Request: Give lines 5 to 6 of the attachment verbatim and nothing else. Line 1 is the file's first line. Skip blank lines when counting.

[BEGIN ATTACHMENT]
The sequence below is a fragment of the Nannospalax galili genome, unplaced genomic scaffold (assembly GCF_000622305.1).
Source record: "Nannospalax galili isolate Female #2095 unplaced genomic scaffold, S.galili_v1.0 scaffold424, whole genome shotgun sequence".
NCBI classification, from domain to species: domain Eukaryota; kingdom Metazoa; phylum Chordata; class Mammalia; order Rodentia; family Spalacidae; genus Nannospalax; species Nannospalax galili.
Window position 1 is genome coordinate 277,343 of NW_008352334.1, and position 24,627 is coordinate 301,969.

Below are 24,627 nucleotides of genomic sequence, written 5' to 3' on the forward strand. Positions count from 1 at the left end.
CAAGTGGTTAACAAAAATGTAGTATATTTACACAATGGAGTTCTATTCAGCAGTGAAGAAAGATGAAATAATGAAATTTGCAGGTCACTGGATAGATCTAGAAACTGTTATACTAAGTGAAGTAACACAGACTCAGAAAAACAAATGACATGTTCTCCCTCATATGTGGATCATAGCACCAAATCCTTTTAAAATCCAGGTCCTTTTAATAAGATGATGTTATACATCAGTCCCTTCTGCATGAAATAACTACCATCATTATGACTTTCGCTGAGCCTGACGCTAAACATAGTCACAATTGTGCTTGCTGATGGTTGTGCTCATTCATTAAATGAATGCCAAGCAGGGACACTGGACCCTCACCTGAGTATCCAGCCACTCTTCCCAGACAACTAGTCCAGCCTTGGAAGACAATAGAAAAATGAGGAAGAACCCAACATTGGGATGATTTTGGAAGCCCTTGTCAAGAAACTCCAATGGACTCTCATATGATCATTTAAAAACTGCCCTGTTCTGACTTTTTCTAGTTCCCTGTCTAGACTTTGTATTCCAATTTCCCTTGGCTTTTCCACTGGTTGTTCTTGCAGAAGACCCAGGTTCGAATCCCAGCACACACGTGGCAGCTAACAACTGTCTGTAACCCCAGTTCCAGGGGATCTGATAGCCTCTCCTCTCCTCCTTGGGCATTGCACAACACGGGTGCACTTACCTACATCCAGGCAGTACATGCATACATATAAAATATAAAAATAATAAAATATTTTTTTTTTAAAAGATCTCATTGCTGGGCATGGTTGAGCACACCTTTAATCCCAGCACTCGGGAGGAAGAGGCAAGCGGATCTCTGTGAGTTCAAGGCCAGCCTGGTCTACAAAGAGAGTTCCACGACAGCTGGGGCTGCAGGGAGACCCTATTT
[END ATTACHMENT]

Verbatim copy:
Below are 24,627 nucleotides of genomic sequence, written 5' to 3' on the forward strand. Positions count from 1 at the left end.
CAAGTGGTTAACAAAAATGTAGTATATTTACACAATGGAGTTCTATTCAGCAGTGAAGAAAGATGAAATAATGAAATTTGCAGGTCACTGGATAGATCTAGAAACTGTTATACTAAGTGAAGTAACACAGACTCAGAAAAACAAATGACATGTTCTCCCTCATATGTGGATCATAGCACCAAATCCTTTTAAAATCCAGGTCCTTTTAATAAGATGATGTTATACATCAGTCCCTTCTGCATGAAATAACTACCATCATTATGACTTTCGCTGAGCCTGACGCTAAACATAGTCACAATTGTGCTTGCTGATGGTTGTGCTCATTCATTAAATGAATGCCAAGCAGGGACACTGGACCCTCACCTGAGTATCCAGCCACTCTTCCCAGACAACTAGTCCAGCCTTGGAAGACAATAGAAAAATGAGGAAGAACCCAACATTGGGATGATTTTGGAAGCCCTTGTCAAGAAACTCCAATGGACTCTCATATGATCATTTAAAAACTGCCCTGTTCTGACTTTTTCTAGTTCCCTGTCTAGACTTTGTATTCCAATTTCCCTTGGCTTTTCCACTGGTTGTTCTTGCAGAAGACCCAGGTTCGAATCCCAGCACACACGTGGCAGCTAACAACTGTCTGTAACCCCAGTTCCAGGGGATCTGATAGCCTCTCCTCTCCTCCTTGGGCATTGCACAACACGGGTGCACTTACCTACATCCAGGCAGTACATGCATACATATAAAATATAAAAATAATAAAATATTTTTTTTTTAAAAGATCTCATTGCTGGGCATGGTTGAGCACACCTTTAATCCCAGCACTCGGGAGGAAGAGGCAAGCGGATCTCTGTGAGTTCAAGGCCAGCCTGGTCTACAAAGAGAGTTCCACGACAGCTGGGGCTGCAGGGAGACCCTATTT